12. #37
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    I made the change from Manufacturing Engineering to Web Development at 41. Here's a couple of words of wisdom:

    1. Outsourcing - The skills you can buy for cheap, buy them. Pay some guy in South American to do directory submissions at $0.14 each or pay a guy $20 in Sri Lanka for a logo design that you might spend a day on yourself. Take care of the most valuable things yourself, don't do it all.

    2. The Best Customer - You are your own best customer. Build your own site and make money from it. Blog about something you like, do some ecommerce related to your interests, etc.

    3. Fire Customers - Some customers will not be worth their trouble. Fire them (refer them to a competitor ) as soon as you can.
    SalaryMap.com - Your salary on the map
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  13. #38
    Non-Member Phoebe_'s Avatar
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    As long as you have guts,you can change everything with your career. I'm 21 and didn't know yet how to make good money.. but I think SEO will help me alot.

  14. #39
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    There is nothing bad in changing careers in the middle of your life as long as you are sure about it and have a complete view of the domain of interest that you are willing to join. Try to enjoy your work and success will surely come!

  15. #40
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    I'm 48 and I am looking to start a SaaS (Software as a service) business.

    I would not do contract web-design because, I think, there is just too much competition. I can't see where I could earn enough to earn a decent living.

    With SaaS, I can -theoretically- sell the same work an unlimited number of times. The income -potential- is much greater. The risk is high, not only could I not earn any money, but the longer I'm away from a real job, the more difficult it is to get a real job - especially at my age. Also, it's difficult to convince people that I'm actually working. Well meaning friends, and family, have the attitude: "when are you going to stop fooling around and get a real job?"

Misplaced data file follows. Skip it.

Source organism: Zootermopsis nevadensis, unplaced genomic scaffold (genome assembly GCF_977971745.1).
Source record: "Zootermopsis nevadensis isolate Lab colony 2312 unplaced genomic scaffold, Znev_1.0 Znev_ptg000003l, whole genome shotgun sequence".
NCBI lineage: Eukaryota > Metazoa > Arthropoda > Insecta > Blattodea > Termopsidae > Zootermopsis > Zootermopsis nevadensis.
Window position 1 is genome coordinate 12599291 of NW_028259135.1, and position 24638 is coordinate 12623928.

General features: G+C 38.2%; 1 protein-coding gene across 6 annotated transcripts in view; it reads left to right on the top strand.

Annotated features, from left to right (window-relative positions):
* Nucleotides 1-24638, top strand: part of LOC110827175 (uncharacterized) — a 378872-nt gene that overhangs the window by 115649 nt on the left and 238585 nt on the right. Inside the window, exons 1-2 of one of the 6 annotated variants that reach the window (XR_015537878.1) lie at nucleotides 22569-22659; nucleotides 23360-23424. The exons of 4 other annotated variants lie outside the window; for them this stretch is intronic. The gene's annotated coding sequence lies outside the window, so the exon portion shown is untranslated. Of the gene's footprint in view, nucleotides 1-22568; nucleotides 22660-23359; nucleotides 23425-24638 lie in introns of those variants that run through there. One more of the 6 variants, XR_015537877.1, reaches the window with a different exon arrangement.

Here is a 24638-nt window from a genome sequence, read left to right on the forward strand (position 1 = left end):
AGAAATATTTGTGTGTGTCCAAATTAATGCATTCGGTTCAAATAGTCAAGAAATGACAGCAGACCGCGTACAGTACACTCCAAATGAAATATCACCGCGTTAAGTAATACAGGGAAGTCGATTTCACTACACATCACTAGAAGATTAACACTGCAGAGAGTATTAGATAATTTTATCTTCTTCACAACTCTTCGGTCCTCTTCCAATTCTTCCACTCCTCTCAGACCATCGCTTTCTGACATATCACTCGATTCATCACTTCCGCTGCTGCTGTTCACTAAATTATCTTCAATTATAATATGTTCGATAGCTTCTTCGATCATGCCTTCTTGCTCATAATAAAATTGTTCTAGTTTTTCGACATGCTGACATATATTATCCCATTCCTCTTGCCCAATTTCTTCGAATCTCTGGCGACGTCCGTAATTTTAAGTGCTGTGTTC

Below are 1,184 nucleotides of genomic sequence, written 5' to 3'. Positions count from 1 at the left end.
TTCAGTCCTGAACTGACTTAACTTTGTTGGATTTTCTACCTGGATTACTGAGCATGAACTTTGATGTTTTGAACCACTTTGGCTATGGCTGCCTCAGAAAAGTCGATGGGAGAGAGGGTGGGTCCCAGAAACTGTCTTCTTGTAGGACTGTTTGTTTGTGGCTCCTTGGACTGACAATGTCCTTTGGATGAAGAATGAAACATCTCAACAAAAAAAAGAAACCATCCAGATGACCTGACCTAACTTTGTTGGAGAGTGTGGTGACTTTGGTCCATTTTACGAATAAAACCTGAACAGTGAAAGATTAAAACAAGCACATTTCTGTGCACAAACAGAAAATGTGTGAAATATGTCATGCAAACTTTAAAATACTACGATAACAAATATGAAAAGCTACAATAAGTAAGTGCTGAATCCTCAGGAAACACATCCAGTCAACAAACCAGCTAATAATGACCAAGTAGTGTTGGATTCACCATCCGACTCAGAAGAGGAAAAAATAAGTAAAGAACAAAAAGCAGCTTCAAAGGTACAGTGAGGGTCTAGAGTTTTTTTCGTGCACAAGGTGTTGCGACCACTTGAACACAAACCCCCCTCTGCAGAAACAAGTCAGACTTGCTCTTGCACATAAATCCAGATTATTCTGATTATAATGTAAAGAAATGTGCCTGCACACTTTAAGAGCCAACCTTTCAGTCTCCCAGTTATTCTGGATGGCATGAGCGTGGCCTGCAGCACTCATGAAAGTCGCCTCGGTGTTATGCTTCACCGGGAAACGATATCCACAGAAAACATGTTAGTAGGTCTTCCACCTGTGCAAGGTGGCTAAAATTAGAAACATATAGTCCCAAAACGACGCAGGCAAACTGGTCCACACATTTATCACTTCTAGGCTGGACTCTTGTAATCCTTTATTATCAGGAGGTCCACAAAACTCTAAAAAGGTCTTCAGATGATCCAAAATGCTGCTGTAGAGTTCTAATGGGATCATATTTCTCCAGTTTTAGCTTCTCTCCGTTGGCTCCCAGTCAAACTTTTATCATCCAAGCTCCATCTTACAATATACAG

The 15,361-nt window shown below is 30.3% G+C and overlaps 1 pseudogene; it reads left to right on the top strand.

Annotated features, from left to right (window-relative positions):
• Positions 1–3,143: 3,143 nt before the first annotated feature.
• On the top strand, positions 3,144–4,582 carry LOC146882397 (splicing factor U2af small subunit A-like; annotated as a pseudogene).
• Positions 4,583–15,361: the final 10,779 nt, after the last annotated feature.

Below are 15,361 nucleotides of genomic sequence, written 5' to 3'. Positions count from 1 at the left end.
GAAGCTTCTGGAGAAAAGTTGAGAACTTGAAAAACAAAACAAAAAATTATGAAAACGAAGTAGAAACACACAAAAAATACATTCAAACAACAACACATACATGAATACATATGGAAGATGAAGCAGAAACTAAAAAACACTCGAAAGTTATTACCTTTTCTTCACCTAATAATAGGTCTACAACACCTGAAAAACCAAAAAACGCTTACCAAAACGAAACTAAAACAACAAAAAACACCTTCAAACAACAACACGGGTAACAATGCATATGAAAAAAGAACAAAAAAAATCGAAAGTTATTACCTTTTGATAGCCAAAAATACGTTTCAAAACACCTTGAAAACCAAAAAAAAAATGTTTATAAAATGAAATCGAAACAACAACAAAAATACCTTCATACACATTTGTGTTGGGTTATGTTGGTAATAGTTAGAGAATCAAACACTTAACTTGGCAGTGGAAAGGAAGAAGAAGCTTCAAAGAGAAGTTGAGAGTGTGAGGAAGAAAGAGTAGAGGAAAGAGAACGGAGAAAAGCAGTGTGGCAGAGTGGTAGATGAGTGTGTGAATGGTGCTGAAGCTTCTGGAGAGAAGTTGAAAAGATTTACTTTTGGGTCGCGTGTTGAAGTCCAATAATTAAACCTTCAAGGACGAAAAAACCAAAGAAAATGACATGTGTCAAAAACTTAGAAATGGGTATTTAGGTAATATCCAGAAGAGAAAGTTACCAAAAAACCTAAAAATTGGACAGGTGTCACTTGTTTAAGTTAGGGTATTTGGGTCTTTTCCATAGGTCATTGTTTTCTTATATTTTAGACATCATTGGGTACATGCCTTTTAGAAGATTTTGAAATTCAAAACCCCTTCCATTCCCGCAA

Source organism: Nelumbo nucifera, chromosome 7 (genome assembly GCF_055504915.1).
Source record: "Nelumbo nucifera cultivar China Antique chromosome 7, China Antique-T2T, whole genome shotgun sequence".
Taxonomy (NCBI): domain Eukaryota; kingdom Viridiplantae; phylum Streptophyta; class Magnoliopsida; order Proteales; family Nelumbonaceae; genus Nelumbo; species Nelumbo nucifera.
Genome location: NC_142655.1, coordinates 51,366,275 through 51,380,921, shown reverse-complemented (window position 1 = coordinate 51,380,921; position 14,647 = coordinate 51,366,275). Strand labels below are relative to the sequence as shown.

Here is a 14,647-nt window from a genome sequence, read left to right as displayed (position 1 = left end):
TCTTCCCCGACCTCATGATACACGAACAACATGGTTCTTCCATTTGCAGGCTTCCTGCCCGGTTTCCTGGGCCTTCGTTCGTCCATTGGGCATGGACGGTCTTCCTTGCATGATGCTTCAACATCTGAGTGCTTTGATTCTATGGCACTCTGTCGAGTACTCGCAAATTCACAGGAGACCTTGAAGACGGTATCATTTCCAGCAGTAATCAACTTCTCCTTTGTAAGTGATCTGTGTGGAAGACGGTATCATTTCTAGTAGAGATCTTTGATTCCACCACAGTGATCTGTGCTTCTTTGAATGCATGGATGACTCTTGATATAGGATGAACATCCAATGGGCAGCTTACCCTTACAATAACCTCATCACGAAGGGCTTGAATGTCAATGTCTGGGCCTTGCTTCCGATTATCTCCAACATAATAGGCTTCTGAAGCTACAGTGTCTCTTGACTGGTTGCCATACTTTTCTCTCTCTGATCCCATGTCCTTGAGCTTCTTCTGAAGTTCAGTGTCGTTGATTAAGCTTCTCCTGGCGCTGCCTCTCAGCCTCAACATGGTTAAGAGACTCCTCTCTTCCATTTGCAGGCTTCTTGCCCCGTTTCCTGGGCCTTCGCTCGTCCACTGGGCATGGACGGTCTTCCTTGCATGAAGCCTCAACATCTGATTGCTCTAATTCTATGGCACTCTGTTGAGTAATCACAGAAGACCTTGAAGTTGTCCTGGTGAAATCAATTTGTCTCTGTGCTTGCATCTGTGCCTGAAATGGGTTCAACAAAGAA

Although I plan to eventually hire others to do most of the technical work, I want to make sure I thoroughly understand the technology. So I'm trying to learn as much web-dev stuff as I can.

    Since I've worked as a software developer and/or system admin for the last 27 years, I figured that learning web-dev would be fairly easy for me - it isn't. I am making decent progress, but it's going slower than I'd hoped.

  16. #41
    SitePoint Addict irkyo's Avatar
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    Quote Originally Posted by dc dalton View Post
    HEY! What's this 'later in life crap!' Life just gets going at 40!

    I did exactly what you are talking about at 40 but I made an even more dramatic change. in 1999 I closed my auto repair shop. We got a 2nd mortgage on the house and I went back to school for 10 months to learn programing.

    I had had computer experience back in the 80s but it was doing CAD and wire frame modeling as a draftsman. I literally walked away from computers in 1991 and didn't even touch one again until 1999. I started taking on-line classes for Photoshop and HTML from ZDU (anyone remember them?) and had done some rinky dink sites but I wanted to 'play with the big kids' .. that's what lead to the decision to go back to school.

    Was it tough? You have NO idea. With a family and all the bills there were many a time where I was ready to give up. I even drove a truck 3 months out of the year to support us the rest of the year.

    Was it worth it? Yeah man! I have gone from the days of building $500 sites to what I am today with a lot of pain and persistence but I am damn proud of it and ANYONE that sticks with it can do it.

    But, with that said I have to question your idea of becoming a 'web designer'. Honestly, 'web designers' are a dime a dozen these days (and I don't mean that in a nasty way) and the money just isn't what it used to be. The web design market is flooded to the point of no return! Now with that said I would say if you are willing to study your butt off and become a web application developer you have a much better shot. Programming and being able to build the 'big kid sites' is where the money is at but you HAVE to be GOOD!

    When you are that good and people see it you can almost name your price. The customers that know what good is are willing to pay it!

    Good luck in whatever you decide but don't let this 'late in life' crap steer your decision cause it's total BS.

    Oh and for those that are just dying to know, I'll be 50 in January
    I admire about such people!!)) do what you think you should do and don't be afraid of "possible" troubles. if you really want to change your way of living you will manage it 100%!!!
    Good luck and thank you for your courage and freedom in thinking.

  17. #42
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    have you checked out freelanceswitch.com --> it's pretty good for what you are experiencing, i think. i am not affiliated with them.

    one distinct advantage you have by starting now, is the fact that standards have come a long way, and there is a wealth of info out there that teaches the new, better methods. you don't have to un-learn bad techniques and habits, which can be difficult!

    modern technique : separating 1)content 2)style 3)behaviour

    modern technique: accessible websites for people of all abilities